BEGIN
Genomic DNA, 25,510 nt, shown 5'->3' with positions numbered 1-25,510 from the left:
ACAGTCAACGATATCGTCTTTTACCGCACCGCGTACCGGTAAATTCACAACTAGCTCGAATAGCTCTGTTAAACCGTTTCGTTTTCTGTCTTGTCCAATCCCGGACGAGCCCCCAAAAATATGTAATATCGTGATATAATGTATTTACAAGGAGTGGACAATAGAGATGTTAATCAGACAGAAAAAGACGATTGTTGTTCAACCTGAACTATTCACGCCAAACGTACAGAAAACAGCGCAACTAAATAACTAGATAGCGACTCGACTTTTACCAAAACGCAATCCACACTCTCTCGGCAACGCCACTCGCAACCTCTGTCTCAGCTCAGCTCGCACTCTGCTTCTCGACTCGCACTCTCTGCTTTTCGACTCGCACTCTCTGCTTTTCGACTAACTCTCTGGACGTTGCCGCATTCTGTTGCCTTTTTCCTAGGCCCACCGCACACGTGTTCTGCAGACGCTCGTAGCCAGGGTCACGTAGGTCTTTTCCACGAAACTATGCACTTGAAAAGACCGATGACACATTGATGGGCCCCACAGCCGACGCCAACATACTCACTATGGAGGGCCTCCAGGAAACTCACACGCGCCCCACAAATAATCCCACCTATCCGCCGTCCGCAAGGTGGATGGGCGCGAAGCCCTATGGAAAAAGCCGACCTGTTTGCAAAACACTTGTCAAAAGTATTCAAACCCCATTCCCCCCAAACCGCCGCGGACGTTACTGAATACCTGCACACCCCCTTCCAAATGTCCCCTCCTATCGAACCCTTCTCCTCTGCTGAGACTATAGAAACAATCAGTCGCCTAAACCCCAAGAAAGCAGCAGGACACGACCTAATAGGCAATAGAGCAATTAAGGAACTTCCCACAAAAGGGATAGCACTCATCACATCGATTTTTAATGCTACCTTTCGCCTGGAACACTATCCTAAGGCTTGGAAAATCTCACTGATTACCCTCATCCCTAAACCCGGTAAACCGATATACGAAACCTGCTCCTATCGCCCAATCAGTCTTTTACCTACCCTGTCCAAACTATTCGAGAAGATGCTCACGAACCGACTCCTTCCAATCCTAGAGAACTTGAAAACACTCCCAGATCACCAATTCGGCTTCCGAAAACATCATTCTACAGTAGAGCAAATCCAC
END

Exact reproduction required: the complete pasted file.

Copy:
Genomic DNA, 25,510 nt, shown 5'->3' with positions numbered 1-25,510 from the left:
ACAGTCAACGATATCGTCTTTTACCGCACCGCGTACCGGTAAATTCACAACTAGCTCGAATAGCTCTGTTAAACCGTTTCGTTTTCTGTCTTGTCCAATCCCGGACGAGCCCCCAAAAATATGTAATATCGTGATATAATGTATTTACAAGGAGTGGACAATAGAGATGTTAATCAGACAGAAAAAGACGATTGTTGTTCAACCTGAACTATTCACGCCAAACGTACAGAAAACAGCGCAACTAAATAACTAGATAGCGACTCGACTTTTACCAAAACGCAATCCACACTCTCTCGGCAACGCCACTCGCAACCTCTGTCTCAGCTCAGCTCGCACTCTGCTTCTCGACTCGCACTCTCTGCTTTTCGACTCGCACTCTCTGCTTTTCGACTAACTCTCTGGACGTTGCCGCATTCTGTTGCCTTTTTCCTAGGCCCACCGCACACGTGTTCTGCAGACGCTCGTAGCCAGGGTCACGTAGGTCTTTTCCACGAAACTATGCACTTGAAAAGACCGATGACACATTGATGGGCCCCACAGCCGACGCCAACATACTCACTATGGAGGGCCTCCAGGAAACTCACACGCGCCCCACAAATAATCCCACCTATCCGCCGTCCGCAAGGTGGATGGGCGCGAAGCCCTATGGAAAAAGCCGACCTGTTTGCAAAACACTTGTCAAAAGTATTCAAACCCCATTCCCCCCAAACCGCCGCGGACGTTACTGAATACCTGCACACCCCCTTCCAAATGTCCCCTCCTATCGAACCCTTCTCCTCTGCTGAGACTATAGAAACAATCAGTCGCCTAAACCCCAAGAAAGCAGCAGGACACGACCTAATAGGCAATAGAGCAATTAAGGAACTTCCCACAAAAGGGATAGCACTCATCACATCGATTTTTAATGCTACCTTTCGCCTGGAACACTATCCTAAGGCTTGGAAAATCTCACTGATTACCCTCATCCCTAAACCCGGTAAACCGATATACGAAACCTGCTCCTATCGCCCAATCAGTCTTTTACCTACCCTGTCCAAACTATTCGAGAAGATGCTCACGAACCGACTCCTTCCAATCCTAGAGAACTTGAAAACACTCCCAGATCACCAATTCGGCTTCCGAAAACATCATTCTACAGTAGAGCAAATCCAC